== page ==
Keep in mind that one peck is equal to 8 quarts.

Let’s also assume that the peppers were pepperoncinis, and that there are 15 pepperoncinis per quart.

1.

Take in the number of pecks Peter Piper picked, the conversion from pecks to quarts, and the conversion from quarts to peppers.

2.

Multiply the two conversion factors to determine how many peppers per peck.

3.

Multiply the number of pecks Peter Piper picked by the peppers per peck conversion.

4.

Return the totalNow we have an algorithm that can solve for the total number of peppers no matter how many pecks that Peter Piper might pick.

It is now time to add more complexity to our algorithms.

Here we will be looking at loops and conditionals.

Loops are instructions that are done repeatedly, and conditionals are instructions that are performed only when a certain condition is true.

Conditional instructions can also include multiple cases in which we would include an “else”.

Before we actually write an algorithm including a loop or conditional however, let’s outline how those things are written.

LoopsFor loops, we need a few pieces of information.

We need a place to start, a place to end, and how large of a step or increment to take each time.

In writing an algorithm, the instructions for a generic loop would look something like this:1.

Count from x to y in increments of 12.

Each time, do somethingWrite an algorithm that will return the numbers from one to some number one at a time.

1.

Take in num11.

Count from 1 to num1 in increments of 1.

2.

Each time, return count.

ConditionalsFor a conditional instruction, we also need a few pieces of information.

We need to know what the condition that needs to be met for a given instruction might be, as well as if there is something else that we should do if conditions are different, or if we should just continue on.

We would write a conditional instruction like this:1.

If (condition) do something.

2.

Else if (condition) do something else.

3.

Else continue.

In order to demonstrate a conditional statement, we are going to combine it with a conditional statement just for the sake of practice.

Write an algorithm that will return all of the even numbers between 1 and some number.

1.

Take in num12.

Count from 1 to num1 in increments of 13.

Each time, if count is evenly divisible by 2a.

return countNow that have covered all the basics, of how to write an algorithm, let’s see if we can apply what we know to one of the staple whiteboarding problems in the programming community: FizzBuzz.

FizzBuzz goes something like this.

Write an algorithm that will return “Fizz” if a number is divisible by 3, “Buzz” if a number is divisible by 5, and “FizzBuzz” if divisible by both.

Otherwise, just return the number, from 1 to some number.

As always our first step will be to take in any needed inputs.

Then we can run through our other steps.

1.

Take in num1.

2.

Count from 1 to num1 in increments of 1.

3.

Each time:a.

If count is evenly divisible by 3 and 5, return “FizzBuzz”b.

If count is evenly divisible by 3, return “Fizz”c.

If count is evenly divisible by 5, return “Buzz”d.

Else return countRemember, that our instructions must be as simple as possible.

Meaning that each time we go through the loop, we will only pass one of the tests, and if we do, we are done with that turn in the loop.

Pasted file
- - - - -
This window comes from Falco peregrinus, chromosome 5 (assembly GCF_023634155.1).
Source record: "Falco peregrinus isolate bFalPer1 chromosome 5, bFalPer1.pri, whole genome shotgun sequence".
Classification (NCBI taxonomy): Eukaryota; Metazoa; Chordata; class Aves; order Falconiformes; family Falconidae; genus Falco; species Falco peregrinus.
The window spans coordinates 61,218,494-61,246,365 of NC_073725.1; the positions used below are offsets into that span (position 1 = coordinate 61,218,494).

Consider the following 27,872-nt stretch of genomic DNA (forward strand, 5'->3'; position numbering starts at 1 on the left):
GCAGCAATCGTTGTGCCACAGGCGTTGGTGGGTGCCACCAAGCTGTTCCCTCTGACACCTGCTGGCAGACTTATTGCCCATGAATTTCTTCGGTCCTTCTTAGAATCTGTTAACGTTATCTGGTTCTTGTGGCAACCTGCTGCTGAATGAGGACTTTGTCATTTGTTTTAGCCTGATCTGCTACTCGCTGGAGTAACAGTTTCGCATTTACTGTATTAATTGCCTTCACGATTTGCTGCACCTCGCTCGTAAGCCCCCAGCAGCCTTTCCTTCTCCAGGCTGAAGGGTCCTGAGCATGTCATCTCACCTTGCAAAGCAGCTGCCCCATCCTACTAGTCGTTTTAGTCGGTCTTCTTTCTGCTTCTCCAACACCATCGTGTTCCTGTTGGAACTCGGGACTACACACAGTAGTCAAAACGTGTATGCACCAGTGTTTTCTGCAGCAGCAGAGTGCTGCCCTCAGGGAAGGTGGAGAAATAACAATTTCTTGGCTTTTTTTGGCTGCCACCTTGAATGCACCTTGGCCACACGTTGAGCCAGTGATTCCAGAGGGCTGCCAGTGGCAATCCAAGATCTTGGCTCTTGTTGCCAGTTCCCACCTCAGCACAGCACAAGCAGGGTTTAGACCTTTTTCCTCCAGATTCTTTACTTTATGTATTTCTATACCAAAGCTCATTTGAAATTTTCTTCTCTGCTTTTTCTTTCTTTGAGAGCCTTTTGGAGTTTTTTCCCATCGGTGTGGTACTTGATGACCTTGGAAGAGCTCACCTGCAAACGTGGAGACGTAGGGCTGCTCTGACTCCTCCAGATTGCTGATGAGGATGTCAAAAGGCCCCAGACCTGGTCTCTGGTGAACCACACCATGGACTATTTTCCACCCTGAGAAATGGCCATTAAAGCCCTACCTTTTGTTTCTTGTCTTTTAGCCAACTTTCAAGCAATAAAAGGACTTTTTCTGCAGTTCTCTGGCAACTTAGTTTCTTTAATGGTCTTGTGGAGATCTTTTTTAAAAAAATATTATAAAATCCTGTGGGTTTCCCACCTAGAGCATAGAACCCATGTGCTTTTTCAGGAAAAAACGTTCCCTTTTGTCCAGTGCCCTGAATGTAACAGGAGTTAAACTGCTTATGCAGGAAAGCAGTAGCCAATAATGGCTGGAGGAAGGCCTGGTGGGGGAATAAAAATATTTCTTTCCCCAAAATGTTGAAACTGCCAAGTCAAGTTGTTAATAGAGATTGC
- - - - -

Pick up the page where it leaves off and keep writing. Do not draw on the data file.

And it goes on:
If that is the case, this algorithm will only work because it is written in this particular order.

With the steps written in this order, we will test each number to see if it is evenly divisible by 3 and 5.

If it is, we will return “FizzBuzz”.

If not, we will then test if the number is evenly divisible by 3.

If so, we will return “Fizz”.

If not, we will test to see if the number is evenly divisible by 5.

If so, we will return “Buzz”.

Then if the number is not evenly divisible by either 3 or 5, we will return the number.

If we had instead written the step in 3a after b and c in the order of tests, we never would have gotten to it because we would have passed one of those tests first and ended that turn in the loop.

So we would have seen “Fizz” for all numbers only divisible by 3, as well as numbers divisible by 3 and 5 because we would pass the first test for numbers divisible by 3.

We would then see “Buzz” for all numbers only divisible by 5, and of course all remaining numbers would just be returned.

Without us ever hitting the test for numbers divisible by 3 and 5, we would never see “FizzBuzz”.

Pseudo-codingPseudo-coding uses many of the conventions of a normal programming language, but is intended more readable by a person.

Its really just a step in between writing an algorithm, and writing a program in a specific language.

Like in a programming language we will be pseudo-coding functions.

However, we will have a shift from the more explicit language of writing algorithms, to a greater use of mathematical operators, and brackets.

To make our lives a little easier, let’s outline the meaning that each of the different brackets carry?- ( ) Do this first, take in argument(s), use this.

– { } Steps of a function, values in an object.

– [ ] An index/address in an array.

Just for fun, if we were to pseudo-code out our tongue twister from above, it might look something like this:Write a function that will return all numbers from 1 to some number.

Write a function that will return all even numbers from 1 to some number.

Now let’s see what it would look like if we were to apply this format to our old friend FizzBuzz.

Write an algorithm that will return “Fizz” if a number is divisible by 3, “Buzz” if a number is divisible by 5, and “FizzBuzz” if divisible by both.

Otherwise, just return the number, from 1 to some number.

We have covered a lot of ground here.

I hope that this can help those new to coding learn programming concepts more clearly, as well as more quickly.

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